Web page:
"Nah, I'll come get you", K said just before she hung up. K and I met up for dinner a couple of weeks ago. It's been over five years since I met her. We ended up having a great time, probably one of my best dinners in and around Houston, and reminiscing the good old days.
We've both had our share of difficult times since then. And in their differences, they have been kind of similar. We chose to get over them in different ways. I buried myself in work, so much so I had no time for much else. K did the same, but with a difference. She buried herself in something she loved doing. She still does it today, almost a year later, with such enthusiasm that just bursts with freshness each time. In most of our trials, the ends justify the means. It's not to say that what one does is better than the other. But in our acceptance of what has happened, we often decide, unknowingly, what we were always meant to do. Hopefully a glimpse of what life has in store for us - for the better.
Otherwise K hasn't changed much. She's still as chic as ever, but worries about how good she'll look in every snap. Still dances as if no one's watching. Still has that mischevious honesty in her eyes.
One of my recent favourite songs played on the car stereo on our way back. "I've been doing some singing too of late. Let me sing along with this one, tell me what you think eh?" K was at it as we swept through the Houston night. In a little stray thought that played in my head, the night was suddenly silent, except for the wind through the trees whistling my admiration out loud.
I had a smile as I walked up back to my room at the hotel. Call me behind the times if you would, but independent, confident women always give me goosebumps.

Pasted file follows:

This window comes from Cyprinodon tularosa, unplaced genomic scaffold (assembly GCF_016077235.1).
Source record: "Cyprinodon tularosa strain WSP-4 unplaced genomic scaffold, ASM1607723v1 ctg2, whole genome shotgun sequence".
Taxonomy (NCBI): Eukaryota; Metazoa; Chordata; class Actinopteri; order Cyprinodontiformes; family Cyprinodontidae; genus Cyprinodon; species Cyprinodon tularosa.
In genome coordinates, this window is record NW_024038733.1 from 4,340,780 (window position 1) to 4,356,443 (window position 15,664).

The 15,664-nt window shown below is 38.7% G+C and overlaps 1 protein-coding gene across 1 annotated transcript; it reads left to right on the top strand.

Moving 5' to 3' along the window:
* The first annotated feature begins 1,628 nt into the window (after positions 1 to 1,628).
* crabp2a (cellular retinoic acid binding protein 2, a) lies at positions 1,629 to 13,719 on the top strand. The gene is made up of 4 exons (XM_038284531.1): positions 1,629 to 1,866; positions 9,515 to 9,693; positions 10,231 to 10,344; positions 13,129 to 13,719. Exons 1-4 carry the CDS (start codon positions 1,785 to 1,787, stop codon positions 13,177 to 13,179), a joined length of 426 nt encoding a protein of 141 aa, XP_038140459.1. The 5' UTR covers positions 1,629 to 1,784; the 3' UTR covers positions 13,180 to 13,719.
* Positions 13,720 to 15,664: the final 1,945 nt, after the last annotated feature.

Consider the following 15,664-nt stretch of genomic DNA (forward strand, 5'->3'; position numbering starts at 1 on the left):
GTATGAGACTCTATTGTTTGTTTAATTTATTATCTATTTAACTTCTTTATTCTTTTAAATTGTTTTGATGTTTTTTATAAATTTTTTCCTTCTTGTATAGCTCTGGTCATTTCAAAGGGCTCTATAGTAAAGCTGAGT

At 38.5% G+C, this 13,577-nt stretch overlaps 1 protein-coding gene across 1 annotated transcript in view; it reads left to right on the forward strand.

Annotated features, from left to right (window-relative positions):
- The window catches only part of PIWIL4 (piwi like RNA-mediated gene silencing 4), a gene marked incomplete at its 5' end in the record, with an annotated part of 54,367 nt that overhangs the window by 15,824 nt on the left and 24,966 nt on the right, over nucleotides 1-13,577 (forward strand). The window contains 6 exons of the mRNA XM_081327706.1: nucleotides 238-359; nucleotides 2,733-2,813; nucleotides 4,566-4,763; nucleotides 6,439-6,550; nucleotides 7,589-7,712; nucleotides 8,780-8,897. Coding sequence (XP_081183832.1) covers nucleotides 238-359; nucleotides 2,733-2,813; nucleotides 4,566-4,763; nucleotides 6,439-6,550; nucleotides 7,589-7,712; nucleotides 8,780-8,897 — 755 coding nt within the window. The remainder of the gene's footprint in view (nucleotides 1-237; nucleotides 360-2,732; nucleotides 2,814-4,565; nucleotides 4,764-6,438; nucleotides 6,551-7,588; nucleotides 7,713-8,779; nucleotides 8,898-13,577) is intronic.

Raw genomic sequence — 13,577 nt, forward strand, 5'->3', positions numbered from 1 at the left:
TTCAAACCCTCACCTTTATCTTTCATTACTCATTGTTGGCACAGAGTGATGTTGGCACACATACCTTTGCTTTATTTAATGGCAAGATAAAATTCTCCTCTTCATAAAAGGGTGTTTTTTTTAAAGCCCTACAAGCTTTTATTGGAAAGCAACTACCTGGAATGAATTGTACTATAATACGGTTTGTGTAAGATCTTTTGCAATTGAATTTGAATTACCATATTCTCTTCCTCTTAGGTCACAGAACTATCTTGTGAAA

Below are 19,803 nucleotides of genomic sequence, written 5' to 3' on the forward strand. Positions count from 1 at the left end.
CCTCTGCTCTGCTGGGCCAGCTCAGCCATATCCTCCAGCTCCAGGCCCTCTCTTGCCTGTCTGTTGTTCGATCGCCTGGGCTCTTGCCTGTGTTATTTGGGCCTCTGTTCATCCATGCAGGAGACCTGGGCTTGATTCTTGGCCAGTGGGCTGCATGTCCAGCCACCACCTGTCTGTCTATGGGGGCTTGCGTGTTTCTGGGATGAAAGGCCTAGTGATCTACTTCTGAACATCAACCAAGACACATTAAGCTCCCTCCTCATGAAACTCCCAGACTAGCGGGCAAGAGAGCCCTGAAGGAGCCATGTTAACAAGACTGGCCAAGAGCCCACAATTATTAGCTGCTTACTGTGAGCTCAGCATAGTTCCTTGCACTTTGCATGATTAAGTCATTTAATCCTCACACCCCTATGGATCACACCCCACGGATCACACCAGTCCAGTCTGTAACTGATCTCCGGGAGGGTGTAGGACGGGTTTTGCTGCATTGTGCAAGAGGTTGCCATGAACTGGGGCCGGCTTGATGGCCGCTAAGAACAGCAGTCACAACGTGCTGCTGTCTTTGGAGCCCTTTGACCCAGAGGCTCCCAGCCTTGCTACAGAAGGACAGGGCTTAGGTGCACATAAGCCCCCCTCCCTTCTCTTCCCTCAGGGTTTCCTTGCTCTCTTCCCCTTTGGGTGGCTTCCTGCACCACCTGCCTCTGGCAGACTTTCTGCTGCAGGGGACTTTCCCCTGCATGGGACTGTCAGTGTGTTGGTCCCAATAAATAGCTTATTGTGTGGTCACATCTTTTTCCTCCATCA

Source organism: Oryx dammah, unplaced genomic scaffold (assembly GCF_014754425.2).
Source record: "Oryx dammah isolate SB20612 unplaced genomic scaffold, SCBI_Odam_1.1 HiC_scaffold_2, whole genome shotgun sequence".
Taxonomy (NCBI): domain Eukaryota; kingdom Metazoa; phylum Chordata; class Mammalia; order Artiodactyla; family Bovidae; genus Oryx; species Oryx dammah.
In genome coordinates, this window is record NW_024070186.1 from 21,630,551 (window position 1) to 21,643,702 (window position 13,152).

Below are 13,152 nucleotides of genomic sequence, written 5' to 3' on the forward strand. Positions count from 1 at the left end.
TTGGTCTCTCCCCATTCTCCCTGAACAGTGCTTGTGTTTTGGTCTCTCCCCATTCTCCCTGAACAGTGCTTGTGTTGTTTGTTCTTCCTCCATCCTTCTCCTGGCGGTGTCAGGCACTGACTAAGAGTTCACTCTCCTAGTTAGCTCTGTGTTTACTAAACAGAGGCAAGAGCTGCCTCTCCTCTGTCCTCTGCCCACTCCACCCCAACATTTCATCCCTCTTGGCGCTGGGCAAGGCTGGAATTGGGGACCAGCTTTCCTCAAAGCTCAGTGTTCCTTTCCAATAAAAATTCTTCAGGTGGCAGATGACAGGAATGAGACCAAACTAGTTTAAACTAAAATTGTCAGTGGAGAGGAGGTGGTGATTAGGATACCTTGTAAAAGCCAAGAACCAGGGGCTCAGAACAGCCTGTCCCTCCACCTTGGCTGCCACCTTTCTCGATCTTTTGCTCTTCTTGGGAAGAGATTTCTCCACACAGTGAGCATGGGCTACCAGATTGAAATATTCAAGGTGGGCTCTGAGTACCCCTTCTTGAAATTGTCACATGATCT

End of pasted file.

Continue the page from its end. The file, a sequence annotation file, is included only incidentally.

I'm not one to comment on socially sensitive topics. But this whole Sania news just doesn't allow me to do the same thing this time. Hate mails and comments and news just keep piling on day after day. Everyone suddenly thinks Sania should be the role model India never had. How can she marry someone who has previously been accused of match fixing? Doesn't she know cricket is an Indian religion? Doesn't an alliance with someone like this destroy and defile our nation? And does she know he's been married to someone previously? We as a nation are worried for her safety and security! What if his ex-wife attacks her and we lose our best tennis sensation!! And the worst part is OMG WTF he's a Pakistani! Surely being the responsible Indian she is she CANNOT even THINK of even associating with people that we are at war with??
Give it a rest guys. Let's forget the fact that what Sania does with her life shouldn't be anyone's business. It's like we've just gone back twenty years. To blaming everyone in the nation for something most of them aren't responsible for. To looking for reasons to find fault when there are better things to do. To just wiping out all those initiatives, all the music and lyrics for love, peace and brotherhood. These are people with us, people around us, people like us. When an enemy has a face, he shouldn't be your enemy anymore.
For the ladies - if you've heard it it's true: guys can't handle emotion, at least not with other guys. We're probably crying the river inside and all that, but on the outside it's a whole different story. I've had a few of these "guy" experiences myself, and I thought it's about time they were put down.